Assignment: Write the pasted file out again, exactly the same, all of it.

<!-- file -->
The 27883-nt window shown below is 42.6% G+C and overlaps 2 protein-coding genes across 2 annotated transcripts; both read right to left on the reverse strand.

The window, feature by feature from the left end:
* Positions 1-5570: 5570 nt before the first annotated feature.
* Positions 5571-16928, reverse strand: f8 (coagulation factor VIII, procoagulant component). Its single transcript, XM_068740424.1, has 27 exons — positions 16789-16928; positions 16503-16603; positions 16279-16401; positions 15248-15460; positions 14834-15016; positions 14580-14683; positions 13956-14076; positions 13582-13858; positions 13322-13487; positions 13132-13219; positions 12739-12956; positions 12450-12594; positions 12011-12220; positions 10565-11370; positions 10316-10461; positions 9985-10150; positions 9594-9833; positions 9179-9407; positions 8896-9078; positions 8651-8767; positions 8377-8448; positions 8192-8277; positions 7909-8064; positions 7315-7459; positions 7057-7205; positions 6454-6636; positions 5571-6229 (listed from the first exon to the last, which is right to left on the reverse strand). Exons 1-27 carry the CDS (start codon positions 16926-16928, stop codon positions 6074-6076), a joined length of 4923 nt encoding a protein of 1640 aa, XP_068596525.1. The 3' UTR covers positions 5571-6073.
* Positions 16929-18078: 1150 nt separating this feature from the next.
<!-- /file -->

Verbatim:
The 27883-nt window shown below is 42.6% G+C and overlaps 2 protein-coding genes across 2 annotated transcripts; both read right to left on the reverse strand.

The window, feature by feature from the left end:
* Positions 1-5570: 5570 nt before the first annotated feature.
* Positions 5571-16928, reverse strand: f8 (coagulation factor VIII, procoagulant component). Its single transcript, XM_068740424.1, has 27 exons — positions 16789-16928; positions 16503-16603; positions 16279-16401; positions 15248-15460; positions 14834-15016; positions 14580-14683; positions 13956-14076; positions 13582-13858; positions 13322-13487; positions 13132-13219; positions 12739-12956; positions 12450-12594; positions 12011-12220; positions 10565-11370; positions 10316-10461; positions 9985-10150; positions 9594-9833; positions 9179-9407; positions 8896-9078; positions 8651-8767; positions 8377-8448; positions 8192-8277; positions 7909-8064; positions 7315-7459; positions 7057-7205; positions 6454-6636; positions 5571-6229 (listed from the first exon to the last, which is right to left on the reverse strand). Exons 1-27 carry the CDS (start codon positions 16926-16928, stop codon positions 6074-6076), a joined length of 4923 nt encoding a protein of 1640 aa, XP_068596525.1. The 3' UTR covers positions 5571-6073.
* Positions 16929-18078: 1150 nt separating this feature from the next.